As I've stated before, I like having an HOA. When I went shopping for my first home in Baltimore a few years ago, I looked at communities that had one as well as ones who did not. I can tell you that every single non-HOA community I looked at had at least a few properties that looked horrible and under-maintained - no exceptions. The HOA communities were pretty much the opposite. If my neighbor has a junkyard in his front lawn, why should I have to take responsibility for calling 311 and having to deal with it? I'm glad to pay someone to take care of that service for me. If the HOA mows my lawn, takes care of my landscaping and keeps out the riff-raff, its money well spent in my book. And no one "forced" me to pay for it; I looked at the covenants, looked at the fees, and made a decision about whether or not I would have an issue with living in my community - and I did that all by myself.
Perfectly said, as ITA again this is why we bought in a community like this, We love the amenities it offers and having an HOA doesnt bothers us so why should we be penalized for those who dont want one..and I agree that if you have a choice, if you dont care about amenities then dont move into a Planned Community that has one.Having HOA's.Banned is a bit much as you do have an option where to live...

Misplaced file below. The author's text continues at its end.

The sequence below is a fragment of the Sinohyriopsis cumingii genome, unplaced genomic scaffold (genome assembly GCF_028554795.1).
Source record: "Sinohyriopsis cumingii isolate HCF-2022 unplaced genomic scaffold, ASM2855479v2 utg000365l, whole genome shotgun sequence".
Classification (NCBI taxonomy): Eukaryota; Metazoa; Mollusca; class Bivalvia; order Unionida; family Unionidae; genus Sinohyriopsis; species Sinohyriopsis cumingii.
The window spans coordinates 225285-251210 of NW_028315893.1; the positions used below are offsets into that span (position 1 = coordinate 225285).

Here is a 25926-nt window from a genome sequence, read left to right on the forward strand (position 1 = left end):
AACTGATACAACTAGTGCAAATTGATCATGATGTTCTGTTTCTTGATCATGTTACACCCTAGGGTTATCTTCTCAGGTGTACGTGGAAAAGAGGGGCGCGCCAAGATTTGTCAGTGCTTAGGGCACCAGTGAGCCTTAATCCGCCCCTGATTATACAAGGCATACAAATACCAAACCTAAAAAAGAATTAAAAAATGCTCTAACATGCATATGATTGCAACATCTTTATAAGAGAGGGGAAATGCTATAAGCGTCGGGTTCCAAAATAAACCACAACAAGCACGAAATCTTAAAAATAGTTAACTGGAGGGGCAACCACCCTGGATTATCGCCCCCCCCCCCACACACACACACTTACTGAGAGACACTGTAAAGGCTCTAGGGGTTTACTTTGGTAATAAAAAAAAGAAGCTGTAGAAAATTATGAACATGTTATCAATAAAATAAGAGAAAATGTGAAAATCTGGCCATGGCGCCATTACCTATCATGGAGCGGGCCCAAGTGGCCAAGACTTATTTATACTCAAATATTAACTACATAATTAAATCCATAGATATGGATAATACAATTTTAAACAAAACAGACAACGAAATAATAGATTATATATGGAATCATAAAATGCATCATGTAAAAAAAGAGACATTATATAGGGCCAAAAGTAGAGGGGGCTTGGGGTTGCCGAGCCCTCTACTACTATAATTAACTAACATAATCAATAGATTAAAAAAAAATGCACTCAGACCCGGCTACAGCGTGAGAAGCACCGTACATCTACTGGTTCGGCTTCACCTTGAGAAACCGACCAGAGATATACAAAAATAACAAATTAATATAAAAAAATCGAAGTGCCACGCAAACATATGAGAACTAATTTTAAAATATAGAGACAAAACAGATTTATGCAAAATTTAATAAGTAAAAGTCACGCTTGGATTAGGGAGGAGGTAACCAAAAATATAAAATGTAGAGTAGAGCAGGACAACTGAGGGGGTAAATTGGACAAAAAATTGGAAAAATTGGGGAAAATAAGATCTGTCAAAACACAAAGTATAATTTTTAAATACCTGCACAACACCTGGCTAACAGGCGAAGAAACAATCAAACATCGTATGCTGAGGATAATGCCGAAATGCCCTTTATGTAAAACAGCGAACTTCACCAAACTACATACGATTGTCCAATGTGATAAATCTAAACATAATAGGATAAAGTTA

Reply With Quote Quick reply to this message
 
Old 10-29-2008, 09:06 AM
 
Location: MN
1,669 posts, read 5,600,712 times
Reputation: 942
Quote:
Originally Posted by Hoagie58 View Post
As a banker, how do you sleep at night, charging someone 13% interest?
Wasn't that considered an "average" mortgage interest rate at one point? 80's maybe? I seem to remember my parents being very happy to refinance at something like 10% when I was younger.
Reply With Quote Quick reply to this message
 
Old 10-29-2008, 10:35 AM
 
Location: Lake Wylie, SC
622 posts, read 1,587,377 times
Reputation: 475
Quote:
Originally Posted by moving123456 View Post
Wasn't that considered an "average" mortgage interest rate at one point? 80's maybe? I seem to remember my parents being very happy to refinance at something like 10% when I was younger.
Actually the average interest rate was 16-18% with a substantial downpayment (my first home). To me, things look pretty good now!
Reply With Quote Quick reply to this message
Please register to post and access all features of our very popular forum. It is free and quick. Over $68,000 in prizes has already been given out to active posters on our forum. Additional giveaways are planned.

Detailed information about all U.S. cities, counties, and zip codes on our site: City-data.com.


Reply
Please update this thread with any new information or opinions. This open thread is still read by thousands of people, so we encourage all additional points of view.

Quick Reply
Message:



Over $104,000 in prizes was already given out to active posters on our forum and additional giveaways are planned!

Go Back   City-Data Forum > U.S. Forums > North Carolina > Charlotte
Similar Threads
Follow City-Data.com founder on our Forum or

All times are GMT -6.

© 2005-2019, Advameg, Inc. · Please obey Forum Rules · Terms of Use and Privacy Policy · Bug Bounty

City-Data.com - Archive 1, 2, 3, 4, 5, 6, 7, 8, 9, 10, 11, 12, 13, 14, 15, 16, 17, 18, 19, 20, 21, 22, 23, 24, 25, 26, 27, 28, 29, 30, 31, 32, 33, 34, 35 - Top